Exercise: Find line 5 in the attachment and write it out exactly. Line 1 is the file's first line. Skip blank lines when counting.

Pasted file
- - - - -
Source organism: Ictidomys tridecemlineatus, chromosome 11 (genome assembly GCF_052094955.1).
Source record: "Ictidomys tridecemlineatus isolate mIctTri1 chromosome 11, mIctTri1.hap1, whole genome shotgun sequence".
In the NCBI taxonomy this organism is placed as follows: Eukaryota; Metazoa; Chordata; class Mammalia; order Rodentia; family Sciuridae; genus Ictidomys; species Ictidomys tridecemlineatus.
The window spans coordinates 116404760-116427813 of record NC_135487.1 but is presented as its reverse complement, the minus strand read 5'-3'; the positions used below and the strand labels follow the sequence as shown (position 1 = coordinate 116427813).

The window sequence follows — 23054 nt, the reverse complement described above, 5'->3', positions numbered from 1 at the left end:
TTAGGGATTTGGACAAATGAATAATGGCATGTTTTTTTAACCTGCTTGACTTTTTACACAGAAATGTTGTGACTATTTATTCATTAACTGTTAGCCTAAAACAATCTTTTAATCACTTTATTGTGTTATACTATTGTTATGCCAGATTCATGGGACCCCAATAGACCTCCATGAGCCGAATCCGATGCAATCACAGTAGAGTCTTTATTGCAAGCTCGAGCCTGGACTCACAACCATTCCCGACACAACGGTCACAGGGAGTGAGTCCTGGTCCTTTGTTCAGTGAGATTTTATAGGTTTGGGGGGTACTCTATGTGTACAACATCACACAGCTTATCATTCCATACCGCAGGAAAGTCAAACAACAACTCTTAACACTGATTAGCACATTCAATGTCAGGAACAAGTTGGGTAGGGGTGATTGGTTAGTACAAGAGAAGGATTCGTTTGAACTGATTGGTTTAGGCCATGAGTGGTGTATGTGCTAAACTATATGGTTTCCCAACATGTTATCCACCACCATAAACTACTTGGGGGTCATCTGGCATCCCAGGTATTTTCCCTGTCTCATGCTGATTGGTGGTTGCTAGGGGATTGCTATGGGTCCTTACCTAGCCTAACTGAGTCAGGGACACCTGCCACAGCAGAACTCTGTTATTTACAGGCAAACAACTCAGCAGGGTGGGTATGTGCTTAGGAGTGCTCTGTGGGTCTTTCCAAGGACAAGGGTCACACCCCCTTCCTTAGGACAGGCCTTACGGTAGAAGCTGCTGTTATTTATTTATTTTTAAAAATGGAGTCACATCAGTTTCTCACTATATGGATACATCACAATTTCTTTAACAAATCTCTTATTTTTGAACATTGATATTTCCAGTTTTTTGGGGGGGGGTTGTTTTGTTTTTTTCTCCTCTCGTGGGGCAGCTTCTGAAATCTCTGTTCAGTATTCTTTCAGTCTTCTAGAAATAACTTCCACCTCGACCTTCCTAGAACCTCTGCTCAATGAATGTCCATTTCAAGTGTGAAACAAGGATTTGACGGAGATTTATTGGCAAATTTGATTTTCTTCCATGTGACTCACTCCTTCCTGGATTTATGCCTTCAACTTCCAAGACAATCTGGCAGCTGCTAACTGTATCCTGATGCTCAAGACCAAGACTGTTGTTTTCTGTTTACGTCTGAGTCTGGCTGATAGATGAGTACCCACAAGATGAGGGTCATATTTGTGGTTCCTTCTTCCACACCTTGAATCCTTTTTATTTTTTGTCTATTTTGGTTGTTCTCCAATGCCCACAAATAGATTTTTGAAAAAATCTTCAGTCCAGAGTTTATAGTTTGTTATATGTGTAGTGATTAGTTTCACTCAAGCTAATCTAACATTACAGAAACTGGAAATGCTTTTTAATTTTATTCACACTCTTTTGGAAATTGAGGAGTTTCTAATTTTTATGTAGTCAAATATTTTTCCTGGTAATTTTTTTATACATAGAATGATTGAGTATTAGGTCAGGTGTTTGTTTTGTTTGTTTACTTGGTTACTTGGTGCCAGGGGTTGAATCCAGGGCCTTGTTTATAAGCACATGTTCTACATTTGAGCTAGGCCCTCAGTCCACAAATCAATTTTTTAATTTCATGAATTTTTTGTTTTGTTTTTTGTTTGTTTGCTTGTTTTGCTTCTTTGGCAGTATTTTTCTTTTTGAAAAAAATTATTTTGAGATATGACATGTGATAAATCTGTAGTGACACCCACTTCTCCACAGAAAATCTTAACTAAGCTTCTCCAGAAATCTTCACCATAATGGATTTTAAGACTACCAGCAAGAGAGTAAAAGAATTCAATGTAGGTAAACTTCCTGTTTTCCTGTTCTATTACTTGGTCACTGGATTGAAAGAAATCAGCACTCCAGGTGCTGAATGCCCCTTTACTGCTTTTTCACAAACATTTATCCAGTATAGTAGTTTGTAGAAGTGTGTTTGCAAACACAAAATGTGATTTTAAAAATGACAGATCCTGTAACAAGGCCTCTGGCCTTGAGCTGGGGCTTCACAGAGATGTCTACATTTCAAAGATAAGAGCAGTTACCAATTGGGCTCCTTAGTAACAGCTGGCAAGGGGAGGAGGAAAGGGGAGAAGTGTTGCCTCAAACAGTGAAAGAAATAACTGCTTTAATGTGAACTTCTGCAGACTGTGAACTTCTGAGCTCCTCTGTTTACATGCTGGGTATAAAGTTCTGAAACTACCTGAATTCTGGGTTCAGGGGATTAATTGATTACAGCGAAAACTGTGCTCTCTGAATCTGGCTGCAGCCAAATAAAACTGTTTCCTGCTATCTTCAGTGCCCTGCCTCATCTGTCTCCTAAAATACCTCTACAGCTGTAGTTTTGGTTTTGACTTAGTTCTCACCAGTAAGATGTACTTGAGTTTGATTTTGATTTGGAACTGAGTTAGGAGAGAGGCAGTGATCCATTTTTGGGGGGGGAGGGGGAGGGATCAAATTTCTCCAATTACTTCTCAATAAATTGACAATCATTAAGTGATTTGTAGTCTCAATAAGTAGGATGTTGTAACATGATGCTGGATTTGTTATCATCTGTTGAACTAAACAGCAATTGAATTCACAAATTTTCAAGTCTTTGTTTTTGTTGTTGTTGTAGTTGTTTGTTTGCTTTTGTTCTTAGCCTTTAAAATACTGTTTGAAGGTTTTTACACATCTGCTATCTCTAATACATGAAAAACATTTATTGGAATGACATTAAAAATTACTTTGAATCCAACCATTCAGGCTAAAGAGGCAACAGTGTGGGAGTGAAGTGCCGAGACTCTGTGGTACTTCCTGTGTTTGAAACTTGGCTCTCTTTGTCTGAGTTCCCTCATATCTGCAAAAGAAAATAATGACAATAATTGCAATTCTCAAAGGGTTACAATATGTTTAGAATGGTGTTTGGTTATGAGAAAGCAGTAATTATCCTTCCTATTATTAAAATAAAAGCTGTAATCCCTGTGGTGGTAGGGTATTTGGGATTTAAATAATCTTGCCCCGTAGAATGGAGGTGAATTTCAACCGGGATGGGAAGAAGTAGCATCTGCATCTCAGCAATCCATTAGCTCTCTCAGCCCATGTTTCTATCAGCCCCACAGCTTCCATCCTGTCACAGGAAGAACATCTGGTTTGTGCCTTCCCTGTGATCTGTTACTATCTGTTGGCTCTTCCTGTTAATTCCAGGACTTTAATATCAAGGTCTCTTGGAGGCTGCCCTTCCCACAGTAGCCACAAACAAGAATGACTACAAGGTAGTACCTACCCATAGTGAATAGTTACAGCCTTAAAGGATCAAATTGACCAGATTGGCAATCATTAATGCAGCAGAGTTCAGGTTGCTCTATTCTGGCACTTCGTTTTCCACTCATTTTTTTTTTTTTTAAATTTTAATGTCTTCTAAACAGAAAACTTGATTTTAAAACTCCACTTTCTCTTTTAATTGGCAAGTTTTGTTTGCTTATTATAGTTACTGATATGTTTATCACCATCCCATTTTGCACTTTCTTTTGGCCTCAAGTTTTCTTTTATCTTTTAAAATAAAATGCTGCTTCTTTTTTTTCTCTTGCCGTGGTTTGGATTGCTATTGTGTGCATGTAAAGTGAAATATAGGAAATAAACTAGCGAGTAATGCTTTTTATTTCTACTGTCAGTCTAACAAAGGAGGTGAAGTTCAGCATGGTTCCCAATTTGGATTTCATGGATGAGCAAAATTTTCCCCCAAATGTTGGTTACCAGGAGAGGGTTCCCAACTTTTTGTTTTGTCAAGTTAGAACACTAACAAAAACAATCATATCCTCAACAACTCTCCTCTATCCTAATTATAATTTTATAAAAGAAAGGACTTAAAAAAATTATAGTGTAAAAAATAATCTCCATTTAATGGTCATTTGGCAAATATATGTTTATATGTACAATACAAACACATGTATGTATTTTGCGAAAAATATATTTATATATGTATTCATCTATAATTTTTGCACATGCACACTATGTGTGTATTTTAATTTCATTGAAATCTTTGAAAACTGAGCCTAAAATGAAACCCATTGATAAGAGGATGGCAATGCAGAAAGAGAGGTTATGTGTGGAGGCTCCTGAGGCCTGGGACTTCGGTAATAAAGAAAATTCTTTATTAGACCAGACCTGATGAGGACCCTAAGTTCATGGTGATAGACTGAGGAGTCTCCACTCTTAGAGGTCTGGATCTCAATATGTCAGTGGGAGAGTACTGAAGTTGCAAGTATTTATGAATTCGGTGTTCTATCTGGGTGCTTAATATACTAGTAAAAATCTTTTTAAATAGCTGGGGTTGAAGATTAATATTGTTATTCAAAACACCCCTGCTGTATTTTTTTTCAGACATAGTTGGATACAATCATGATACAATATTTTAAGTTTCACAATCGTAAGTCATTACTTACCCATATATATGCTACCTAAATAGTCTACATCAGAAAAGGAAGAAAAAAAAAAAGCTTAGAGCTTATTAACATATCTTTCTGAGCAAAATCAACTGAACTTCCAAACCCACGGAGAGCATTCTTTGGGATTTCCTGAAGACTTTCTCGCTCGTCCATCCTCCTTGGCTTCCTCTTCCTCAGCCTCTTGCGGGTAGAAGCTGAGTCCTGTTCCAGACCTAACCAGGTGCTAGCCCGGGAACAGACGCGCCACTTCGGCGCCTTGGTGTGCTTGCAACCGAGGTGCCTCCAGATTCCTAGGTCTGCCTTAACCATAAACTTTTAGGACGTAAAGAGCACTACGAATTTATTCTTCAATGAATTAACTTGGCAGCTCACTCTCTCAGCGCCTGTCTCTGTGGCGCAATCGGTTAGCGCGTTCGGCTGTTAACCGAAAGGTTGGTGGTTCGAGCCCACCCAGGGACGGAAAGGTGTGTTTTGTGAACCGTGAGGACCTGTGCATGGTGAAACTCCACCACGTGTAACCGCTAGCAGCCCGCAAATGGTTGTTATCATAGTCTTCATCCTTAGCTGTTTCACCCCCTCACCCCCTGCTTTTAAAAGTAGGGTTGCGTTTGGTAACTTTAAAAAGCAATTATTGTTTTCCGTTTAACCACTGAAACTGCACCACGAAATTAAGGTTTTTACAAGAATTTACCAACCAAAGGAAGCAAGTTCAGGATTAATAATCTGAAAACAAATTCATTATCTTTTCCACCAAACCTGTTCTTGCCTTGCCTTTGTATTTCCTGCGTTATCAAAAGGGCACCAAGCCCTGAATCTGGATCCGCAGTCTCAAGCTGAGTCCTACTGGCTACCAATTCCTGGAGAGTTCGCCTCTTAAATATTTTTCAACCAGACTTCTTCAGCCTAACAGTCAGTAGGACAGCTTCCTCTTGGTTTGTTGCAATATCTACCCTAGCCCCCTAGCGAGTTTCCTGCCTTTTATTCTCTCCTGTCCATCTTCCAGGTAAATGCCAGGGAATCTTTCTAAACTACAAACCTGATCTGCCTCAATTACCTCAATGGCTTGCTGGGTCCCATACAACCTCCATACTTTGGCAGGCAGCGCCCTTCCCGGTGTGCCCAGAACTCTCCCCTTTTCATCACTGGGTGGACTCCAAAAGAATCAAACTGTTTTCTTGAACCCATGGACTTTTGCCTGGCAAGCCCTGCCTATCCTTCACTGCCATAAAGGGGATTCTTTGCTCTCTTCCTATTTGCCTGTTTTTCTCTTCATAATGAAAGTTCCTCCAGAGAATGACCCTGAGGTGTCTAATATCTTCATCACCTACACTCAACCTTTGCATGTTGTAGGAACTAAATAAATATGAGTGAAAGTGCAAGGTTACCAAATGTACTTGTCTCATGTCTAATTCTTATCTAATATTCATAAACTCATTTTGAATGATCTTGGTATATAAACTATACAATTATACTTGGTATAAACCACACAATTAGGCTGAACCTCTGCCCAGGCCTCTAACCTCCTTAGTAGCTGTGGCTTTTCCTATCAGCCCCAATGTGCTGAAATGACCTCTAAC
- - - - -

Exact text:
The window sequence follows — 23054 nt, the reverse complement described above, 5'->3', positions numbered from 1 at the left end: